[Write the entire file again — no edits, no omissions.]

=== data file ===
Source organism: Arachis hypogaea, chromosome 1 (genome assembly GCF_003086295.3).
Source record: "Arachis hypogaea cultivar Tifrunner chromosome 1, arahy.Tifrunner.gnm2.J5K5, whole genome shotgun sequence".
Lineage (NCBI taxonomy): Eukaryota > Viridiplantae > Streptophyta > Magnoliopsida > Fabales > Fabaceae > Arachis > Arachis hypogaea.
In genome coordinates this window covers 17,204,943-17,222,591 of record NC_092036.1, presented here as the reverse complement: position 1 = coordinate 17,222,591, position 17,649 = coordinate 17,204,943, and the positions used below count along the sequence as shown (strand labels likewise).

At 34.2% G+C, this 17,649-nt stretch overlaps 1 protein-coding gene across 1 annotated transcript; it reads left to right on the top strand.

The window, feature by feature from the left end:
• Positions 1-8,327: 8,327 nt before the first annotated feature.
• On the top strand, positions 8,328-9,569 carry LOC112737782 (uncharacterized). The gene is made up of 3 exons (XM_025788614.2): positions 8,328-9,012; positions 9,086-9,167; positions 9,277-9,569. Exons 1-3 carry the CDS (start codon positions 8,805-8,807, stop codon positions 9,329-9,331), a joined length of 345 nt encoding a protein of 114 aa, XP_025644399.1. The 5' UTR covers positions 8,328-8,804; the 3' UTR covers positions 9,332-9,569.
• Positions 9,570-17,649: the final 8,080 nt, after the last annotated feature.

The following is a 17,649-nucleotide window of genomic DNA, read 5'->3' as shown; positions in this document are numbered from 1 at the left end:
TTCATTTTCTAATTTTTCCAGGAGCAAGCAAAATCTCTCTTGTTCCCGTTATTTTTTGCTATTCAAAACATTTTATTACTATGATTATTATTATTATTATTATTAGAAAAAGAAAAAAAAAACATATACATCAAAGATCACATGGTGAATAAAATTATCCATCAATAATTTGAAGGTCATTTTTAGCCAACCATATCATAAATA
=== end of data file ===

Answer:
Source organism: Arachis hypogaea, chromosome 1 (genome assembly GCF_003086295.3).
Source record: "Arachis hypogaea cultivar Tifrunner chromosome 1, arahy.Tifrunner.gnm2.J5K5, whole genome shotgun sequence".
Lineage (NCBI taxonomy): Eukaryota > Viridiplantae > Streptophyta > Magnoliopsida > Fabales > Fabaceae > Arachis > Arachis hypogaea.
In genome coordinates this window covers 17,204,943-17,222,591 of record NC_092036.1, presented here as the reverse complement: position 1 = coordinate 17,222,591, position 17,649 = coordinate 17,204,943, and the positions used below count along the sequence as shown (strand labels likewise).

At 34.2% G+C, this 17,649-nt stretch overlaps 1 protein-coding gene across 1 annotated transcript; it reads left to right on the top strand.

The window, feature by feature from the left end:
• Positions 1-8,327: 8,327 nt before the first annotated feature.
• On the top strand, positions 8,328-9,569 carry LOC112737782 (uncharacterized). The gene is made up of 3 exons (XM_025788614.2): positions 8,328-9,012; positions 9,086-9,167; positions 9,277-9,569. Exons 1-3 carry the CDS (start codon positions 8,805-8,807, stop codon positions 9,329-9,331), a joined length of 345 nt encoding a protein of 114 aa, XP_025644399.1. The 5' UTR covers positions 8,328-8,804; the 3' UTR covers positions 9,332-9,569.
• Positions 9,570-17,649: the final 8,080 nt, after the last annotated feature.

The following is a 17,649-nucleotide window of genomic DNA, read 5'->3' as shown; positions in this document are numbered from 1 at the left end:
TTCATTTTCTAATTTTTCCAGGAGCAAGCAAAATCTCTCTTGTTCCCGTTATTTTTTGCTATTCAAAACATTTTATTACTATGATTATTATTATTATTATTATTAGAAAAAGAAAAAAAAAACATATACATCAAAGATCACATGGTGAATAAAATTATCCATCAATAATTTGAAGGTCATTTTTAGCCAACCATATCATAAATA